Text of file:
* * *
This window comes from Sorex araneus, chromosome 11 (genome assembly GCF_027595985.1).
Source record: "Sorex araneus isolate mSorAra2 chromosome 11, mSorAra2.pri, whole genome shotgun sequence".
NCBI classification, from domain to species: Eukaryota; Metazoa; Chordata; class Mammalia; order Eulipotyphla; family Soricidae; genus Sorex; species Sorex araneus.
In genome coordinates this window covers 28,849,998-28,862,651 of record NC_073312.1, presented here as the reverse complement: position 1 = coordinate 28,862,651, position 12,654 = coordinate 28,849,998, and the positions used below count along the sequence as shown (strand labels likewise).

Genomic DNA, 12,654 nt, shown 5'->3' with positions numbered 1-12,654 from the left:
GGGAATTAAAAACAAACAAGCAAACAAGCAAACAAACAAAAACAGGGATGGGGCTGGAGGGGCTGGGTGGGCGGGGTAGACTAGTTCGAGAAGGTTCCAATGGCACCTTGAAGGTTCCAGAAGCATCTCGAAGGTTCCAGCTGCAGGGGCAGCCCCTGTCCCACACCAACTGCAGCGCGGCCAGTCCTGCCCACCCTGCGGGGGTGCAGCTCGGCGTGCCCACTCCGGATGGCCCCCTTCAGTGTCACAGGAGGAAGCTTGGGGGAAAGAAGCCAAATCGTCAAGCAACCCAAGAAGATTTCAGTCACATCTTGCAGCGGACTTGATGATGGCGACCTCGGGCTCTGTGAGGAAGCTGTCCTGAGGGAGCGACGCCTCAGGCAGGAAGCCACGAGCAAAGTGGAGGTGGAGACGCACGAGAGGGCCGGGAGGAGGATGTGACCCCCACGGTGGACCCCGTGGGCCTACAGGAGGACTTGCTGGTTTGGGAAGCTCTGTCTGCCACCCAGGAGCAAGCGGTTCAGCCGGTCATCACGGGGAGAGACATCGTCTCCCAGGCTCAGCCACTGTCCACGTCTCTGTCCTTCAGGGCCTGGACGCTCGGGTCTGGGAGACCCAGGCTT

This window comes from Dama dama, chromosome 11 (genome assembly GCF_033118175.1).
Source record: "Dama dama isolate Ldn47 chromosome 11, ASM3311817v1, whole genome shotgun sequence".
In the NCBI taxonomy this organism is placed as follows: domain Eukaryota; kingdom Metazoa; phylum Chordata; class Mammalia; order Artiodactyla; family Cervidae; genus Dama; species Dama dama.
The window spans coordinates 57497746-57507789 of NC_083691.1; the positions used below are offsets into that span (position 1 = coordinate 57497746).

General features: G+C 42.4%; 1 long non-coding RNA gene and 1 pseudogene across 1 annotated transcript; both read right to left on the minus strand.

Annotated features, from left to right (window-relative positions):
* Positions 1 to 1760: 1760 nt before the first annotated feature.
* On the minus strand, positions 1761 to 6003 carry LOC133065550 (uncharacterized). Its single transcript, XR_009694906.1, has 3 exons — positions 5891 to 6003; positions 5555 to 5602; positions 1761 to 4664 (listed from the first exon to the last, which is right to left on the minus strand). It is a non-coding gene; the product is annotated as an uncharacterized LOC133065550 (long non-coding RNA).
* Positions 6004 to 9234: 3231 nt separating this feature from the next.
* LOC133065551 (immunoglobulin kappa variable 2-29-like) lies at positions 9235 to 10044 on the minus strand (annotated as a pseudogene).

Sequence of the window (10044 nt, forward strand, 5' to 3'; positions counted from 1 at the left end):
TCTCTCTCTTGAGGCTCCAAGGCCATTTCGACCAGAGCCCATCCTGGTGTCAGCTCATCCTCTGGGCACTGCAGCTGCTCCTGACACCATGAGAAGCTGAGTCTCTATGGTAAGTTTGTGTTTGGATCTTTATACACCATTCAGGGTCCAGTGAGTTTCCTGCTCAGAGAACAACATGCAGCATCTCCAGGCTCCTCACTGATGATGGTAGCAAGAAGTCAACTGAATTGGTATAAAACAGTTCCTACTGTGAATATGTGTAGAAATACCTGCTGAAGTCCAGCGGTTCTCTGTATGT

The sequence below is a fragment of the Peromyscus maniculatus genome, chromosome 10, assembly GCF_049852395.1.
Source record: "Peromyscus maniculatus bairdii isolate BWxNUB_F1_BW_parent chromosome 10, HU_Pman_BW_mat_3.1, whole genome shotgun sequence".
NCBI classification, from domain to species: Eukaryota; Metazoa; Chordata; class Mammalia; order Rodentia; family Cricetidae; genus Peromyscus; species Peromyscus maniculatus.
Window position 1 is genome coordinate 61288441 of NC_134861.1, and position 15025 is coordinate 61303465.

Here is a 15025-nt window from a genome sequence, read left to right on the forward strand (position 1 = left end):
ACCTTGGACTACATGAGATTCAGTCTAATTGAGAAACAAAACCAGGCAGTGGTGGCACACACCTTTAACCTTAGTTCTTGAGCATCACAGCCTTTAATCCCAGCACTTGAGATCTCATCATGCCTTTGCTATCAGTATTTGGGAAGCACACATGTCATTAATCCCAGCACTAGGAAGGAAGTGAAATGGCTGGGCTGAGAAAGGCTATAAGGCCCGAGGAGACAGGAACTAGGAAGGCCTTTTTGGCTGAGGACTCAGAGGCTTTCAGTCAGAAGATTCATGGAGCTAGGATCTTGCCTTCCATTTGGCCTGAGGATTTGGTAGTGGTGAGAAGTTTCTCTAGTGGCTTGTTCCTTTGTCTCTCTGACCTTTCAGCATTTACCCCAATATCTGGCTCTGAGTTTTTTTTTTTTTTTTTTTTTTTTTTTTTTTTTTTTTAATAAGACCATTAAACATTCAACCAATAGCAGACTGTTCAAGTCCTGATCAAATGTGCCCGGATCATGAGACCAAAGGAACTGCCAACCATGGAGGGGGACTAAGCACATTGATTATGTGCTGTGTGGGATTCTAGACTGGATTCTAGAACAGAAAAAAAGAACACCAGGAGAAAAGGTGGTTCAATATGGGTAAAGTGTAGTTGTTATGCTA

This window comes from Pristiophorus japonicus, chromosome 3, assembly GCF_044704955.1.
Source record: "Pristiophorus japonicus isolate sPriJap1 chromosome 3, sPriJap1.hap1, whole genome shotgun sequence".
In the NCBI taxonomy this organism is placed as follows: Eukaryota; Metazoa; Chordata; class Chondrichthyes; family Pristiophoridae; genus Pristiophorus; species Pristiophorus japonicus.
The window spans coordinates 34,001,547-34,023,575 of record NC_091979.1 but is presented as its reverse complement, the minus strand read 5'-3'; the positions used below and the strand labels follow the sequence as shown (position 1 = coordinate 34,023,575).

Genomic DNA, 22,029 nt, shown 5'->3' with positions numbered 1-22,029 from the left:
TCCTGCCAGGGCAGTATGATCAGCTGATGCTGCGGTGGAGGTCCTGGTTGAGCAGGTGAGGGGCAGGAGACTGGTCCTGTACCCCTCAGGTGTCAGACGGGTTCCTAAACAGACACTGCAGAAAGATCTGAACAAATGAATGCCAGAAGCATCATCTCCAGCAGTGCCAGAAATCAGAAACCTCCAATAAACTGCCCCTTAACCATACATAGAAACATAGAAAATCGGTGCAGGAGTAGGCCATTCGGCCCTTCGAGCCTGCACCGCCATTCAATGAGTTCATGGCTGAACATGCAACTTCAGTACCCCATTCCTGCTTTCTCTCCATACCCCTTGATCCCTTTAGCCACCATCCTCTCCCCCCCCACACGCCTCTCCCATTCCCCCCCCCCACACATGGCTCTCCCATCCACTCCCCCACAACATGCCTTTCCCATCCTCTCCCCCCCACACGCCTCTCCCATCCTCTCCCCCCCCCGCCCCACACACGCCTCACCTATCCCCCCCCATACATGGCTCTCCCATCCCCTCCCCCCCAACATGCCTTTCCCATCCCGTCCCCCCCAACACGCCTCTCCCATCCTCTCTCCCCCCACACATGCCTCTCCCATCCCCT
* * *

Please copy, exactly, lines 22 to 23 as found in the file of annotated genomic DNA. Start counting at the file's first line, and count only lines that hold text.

Window position 1 is genome coordinate 61288441 of NC_134861.1, and position 15025 is coordinate 61303465.

Here is a 15025-nt window from a genome sequence, read left to right on the forward strand (position 1 = left end):